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The making of Rocky Horror (Full Gory Details)
Richard O'Brien and Richard Hartley at the South Bank

Sunday 4th September 2011
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Billed as the 'cosiest venue' within the Southbank centre in London, the Purcell Room seats only 365 in its intimate auditorium. This makes it perfect for events such as readings, lectures and what certainly felt like sitting down in the company of Richard O'Brien and Richard Hartley to share a bottle of wine and have a natter (except that Mr O'B kept the bottle and glass to himself!). The two Richards were ably steered through nearly two hours of the history of our favourite obsession by Benjamin Louche. I've never come across him (oo-er. Ed) but he's clearly a fan and had done his Rocky history homework.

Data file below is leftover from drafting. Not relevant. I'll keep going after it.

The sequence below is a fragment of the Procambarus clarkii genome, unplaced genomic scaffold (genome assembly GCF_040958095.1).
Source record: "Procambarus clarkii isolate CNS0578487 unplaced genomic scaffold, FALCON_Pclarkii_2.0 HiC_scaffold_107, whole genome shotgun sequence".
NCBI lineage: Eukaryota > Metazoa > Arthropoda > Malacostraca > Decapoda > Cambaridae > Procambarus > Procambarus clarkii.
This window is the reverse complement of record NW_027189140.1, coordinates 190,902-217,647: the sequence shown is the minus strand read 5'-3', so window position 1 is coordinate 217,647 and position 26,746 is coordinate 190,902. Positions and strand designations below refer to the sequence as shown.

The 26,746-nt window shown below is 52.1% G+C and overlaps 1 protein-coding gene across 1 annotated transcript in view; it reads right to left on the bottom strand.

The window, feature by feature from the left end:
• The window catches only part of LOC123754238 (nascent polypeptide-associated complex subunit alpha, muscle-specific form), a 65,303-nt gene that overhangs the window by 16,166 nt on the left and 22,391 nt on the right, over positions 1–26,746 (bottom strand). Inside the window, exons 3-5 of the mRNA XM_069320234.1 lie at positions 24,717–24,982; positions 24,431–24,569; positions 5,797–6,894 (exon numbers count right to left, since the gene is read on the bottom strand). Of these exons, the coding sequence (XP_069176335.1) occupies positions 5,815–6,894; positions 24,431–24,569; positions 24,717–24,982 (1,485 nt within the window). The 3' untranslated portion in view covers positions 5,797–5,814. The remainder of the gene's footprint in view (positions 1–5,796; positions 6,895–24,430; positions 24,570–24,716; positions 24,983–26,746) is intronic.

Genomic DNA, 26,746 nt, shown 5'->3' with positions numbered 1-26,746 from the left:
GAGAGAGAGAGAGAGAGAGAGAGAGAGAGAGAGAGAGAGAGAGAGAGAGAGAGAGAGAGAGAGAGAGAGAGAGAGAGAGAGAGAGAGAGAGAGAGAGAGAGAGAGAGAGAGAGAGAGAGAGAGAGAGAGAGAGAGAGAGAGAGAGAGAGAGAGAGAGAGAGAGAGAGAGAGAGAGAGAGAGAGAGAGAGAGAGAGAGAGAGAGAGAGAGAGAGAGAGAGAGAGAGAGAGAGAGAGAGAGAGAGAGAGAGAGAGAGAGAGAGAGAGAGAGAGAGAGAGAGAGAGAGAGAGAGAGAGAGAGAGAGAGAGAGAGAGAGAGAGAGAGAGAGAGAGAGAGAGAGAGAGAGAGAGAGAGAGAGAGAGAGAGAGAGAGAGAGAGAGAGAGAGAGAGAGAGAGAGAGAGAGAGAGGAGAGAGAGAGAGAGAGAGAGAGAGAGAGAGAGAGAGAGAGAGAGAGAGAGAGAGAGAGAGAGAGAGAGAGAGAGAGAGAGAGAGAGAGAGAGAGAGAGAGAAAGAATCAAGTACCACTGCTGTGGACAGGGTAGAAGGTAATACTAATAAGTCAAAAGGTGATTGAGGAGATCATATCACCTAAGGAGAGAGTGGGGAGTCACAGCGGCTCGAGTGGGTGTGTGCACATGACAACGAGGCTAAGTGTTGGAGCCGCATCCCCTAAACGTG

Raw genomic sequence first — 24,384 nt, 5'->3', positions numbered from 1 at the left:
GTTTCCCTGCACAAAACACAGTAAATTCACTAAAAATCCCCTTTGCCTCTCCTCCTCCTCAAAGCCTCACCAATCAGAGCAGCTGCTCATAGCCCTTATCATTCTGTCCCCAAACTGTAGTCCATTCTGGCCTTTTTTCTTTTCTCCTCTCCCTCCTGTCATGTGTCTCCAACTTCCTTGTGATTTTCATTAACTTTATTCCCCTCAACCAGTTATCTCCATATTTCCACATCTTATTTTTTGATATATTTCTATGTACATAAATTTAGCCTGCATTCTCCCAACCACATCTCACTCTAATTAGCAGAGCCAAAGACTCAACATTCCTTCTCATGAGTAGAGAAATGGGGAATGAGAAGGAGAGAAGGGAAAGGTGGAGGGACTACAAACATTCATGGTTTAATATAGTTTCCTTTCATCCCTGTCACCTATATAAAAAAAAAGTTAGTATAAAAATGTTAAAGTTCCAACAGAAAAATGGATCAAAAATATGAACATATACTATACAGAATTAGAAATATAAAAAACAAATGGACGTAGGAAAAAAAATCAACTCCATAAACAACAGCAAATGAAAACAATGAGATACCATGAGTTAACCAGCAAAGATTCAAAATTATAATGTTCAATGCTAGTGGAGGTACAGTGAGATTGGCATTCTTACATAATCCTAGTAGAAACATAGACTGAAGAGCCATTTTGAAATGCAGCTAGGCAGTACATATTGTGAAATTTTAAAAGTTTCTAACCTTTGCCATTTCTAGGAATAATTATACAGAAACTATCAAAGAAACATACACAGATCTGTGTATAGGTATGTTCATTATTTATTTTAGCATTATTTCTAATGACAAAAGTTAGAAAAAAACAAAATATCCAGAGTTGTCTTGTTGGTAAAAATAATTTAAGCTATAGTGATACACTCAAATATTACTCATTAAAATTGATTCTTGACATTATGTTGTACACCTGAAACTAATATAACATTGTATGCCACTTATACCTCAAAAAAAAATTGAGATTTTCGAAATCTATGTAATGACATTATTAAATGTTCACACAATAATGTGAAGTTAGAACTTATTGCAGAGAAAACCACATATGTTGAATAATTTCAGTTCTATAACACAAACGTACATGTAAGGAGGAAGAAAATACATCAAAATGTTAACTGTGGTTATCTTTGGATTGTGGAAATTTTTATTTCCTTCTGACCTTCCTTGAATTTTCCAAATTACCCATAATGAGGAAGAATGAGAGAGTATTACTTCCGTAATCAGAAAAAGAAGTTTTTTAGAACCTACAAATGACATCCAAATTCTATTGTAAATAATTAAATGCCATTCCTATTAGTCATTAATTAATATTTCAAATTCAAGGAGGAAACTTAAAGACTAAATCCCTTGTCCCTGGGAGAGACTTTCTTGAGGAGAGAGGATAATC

RO'B, resplendent in a long pink dress, pale pink cardigan and pearl necklace, talked about his Damascene moment with 'the devil's music'. During his teenage years in New Zealand, he was invited one day into a record shop by a friend who worked there , “and the first thing I hear is Little Richard's 'Tutti Frutti' full blast "A-wop-bop-a-loo-bop a-lop-bam-boo", he yelled. "I was hooked! Elvis was The King, but Little Richard was the Queen". He then talked us through the many and various other things he'd loved during his younger years which are so palpable as influences in Rocky and we enjoyed a cheesy clip of Steve McQueen's acting in 'The Blob'.